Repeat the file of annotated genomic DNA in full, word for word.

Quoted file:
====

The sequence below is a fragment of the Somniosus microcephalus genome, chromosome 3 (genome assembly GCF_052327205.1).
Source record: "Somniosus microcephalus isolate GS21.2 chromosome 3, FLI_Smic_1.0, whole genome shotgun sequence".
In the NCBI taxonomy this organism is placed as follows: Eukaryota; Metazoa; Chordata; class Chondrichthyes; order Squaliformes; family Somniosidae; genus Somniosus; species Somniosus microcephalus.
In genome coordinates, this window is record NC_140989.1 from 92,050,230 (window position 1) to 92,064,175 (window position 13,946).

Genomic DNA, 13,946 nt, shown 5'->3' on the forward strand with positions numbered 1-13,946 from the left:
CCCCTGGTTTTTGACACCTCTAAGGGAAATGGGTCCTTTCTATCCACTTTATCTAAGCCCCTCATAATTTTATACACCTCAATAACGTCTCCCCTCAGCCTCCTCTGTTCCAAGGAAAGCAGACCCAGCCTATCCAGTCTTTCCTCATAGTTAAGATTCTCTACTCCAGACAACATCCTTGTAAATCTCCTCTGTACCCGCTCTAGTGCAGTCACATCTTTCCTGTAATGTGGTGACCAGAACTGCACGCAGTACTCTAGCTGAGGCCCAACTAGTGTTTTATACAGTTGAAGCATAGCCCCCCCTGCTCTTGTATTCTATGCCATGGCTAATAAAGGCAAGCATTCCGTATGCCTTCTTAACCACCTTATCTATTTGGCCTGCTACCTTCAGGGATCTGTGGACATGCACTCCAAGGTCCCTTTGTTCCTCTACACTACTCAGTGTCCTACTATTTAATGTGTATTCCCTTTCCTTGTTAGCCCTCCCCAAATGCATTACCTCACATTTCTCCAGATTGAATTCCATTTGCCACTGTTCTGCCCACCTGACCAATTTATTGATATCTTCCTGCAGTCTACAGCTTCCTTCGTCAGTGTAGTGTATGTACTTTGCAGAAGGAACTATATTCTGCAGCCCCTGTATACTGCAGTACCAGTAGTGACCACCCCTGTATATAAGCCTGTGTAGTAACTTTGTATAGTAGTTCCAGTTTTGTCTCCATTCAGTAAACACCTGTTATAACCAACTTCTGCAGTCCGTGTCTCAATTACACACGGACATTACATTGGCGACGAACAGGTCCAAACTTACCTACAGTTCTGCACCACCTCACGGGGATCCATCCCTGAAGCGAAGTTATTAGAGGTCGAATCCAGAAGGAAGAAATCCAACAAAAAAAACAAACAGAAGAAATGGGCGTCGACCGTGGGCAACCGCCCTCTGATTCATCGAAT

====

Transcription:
The sequence below is a fragment of the Somniosus microcephalus genome, chromosome 3 (genome assembly GCF_052327205.1).
Source record: "Somniosus microcephalus isolate GS21.2 chromosome 3, FLI_Smic_1.0, whole genome shotgun sequence".
In the NCBI taxonomy this organism is placed as follows: Eukaryota; Metazoa; Chordata; class Chondrichthyes; order Squaliformes; family Somniosidae; genus Somniosus; species Somniosus microcephalus.
In genome coordinates, this window is record NC_140989.1 from 92,050,230 (window position 1) to 92,064,175 (window position 13,946).

Genomic DNA, 13,946 nt, shown 5'->3' on the forward strand with positions numbered 1-13,946 from the left:
CCCCTGGTTTTTGACACCTCTAAGGGAAATGGGTCCTTTCTATCCACTTTATCTAAGCCCCTCATAATTTTATACACCTCAATAACGTCTCCCCTCAGCCTCCTCTGTTCCAAGGAAAGCAGACCCAGCCTATCCAGTCTTTCCTCATAGTTAAGATTCTCTACTCCAGACAACATCCTTGTAAATCTCCTCTGTACCCGCTCTAGTGCAGTCACATCTTTCCTGTAATGTGGTGACCAGAACTGCACGCAGTACTCTAGCTGAGGCCCAACTAGTGTTTTATACAGTTGAAGCATAGCCCCCCCTGCTCTTGTATTCTATGCCATGGCTAATAAAGGCAAGCATTCCGTATGCCTTCTTAACCACCTTATCTATTTGGCCTGCTACCTTCAGGGATCTGTGGACATGCACTCCAAGGTCCCTTTGTTCCTCTACACTACTCAGTGTCCTACTATTTAATGTGTATTCCCTTTCCTTGTTAGCCCTCCCCAAATGCATTACCTCACATTTCTCCAGATTGAATTCCATTTGCCACTGTTCTGCCCACCTGACCAATTTATTGATATCTTCCTGCAGTCTACAGCTTCCTTCGTCAGTGTAGTGTATGTACTTTGCAGAAGGAACTATATTCTGCAGCCCCTGTATACTGCAGTACCAGTAGTGACCACCCCTGTATATAAGCCTGTGTAGTAACTTTGTATAGTAGTTCCAGTTTTGTCTCCATTCAGTAAACACCTGTTATAACCAACTTCTGCAGTCCGTGTCTCAATTACACACGGACATTACATTGGCGACGAACAGGTCCAAACTTACCTACAGTTCTGCACCACCTCACGGGGATCCATCCCTGAAGCGAAGTTATTAGAGGTCGAATCCAGAAGGAAGAAATCCAACAAAAAAAACAAACAGAAGAAATGGGCGTCGACCGTGGGCAACCGCCCTCTGATTCATCGAAT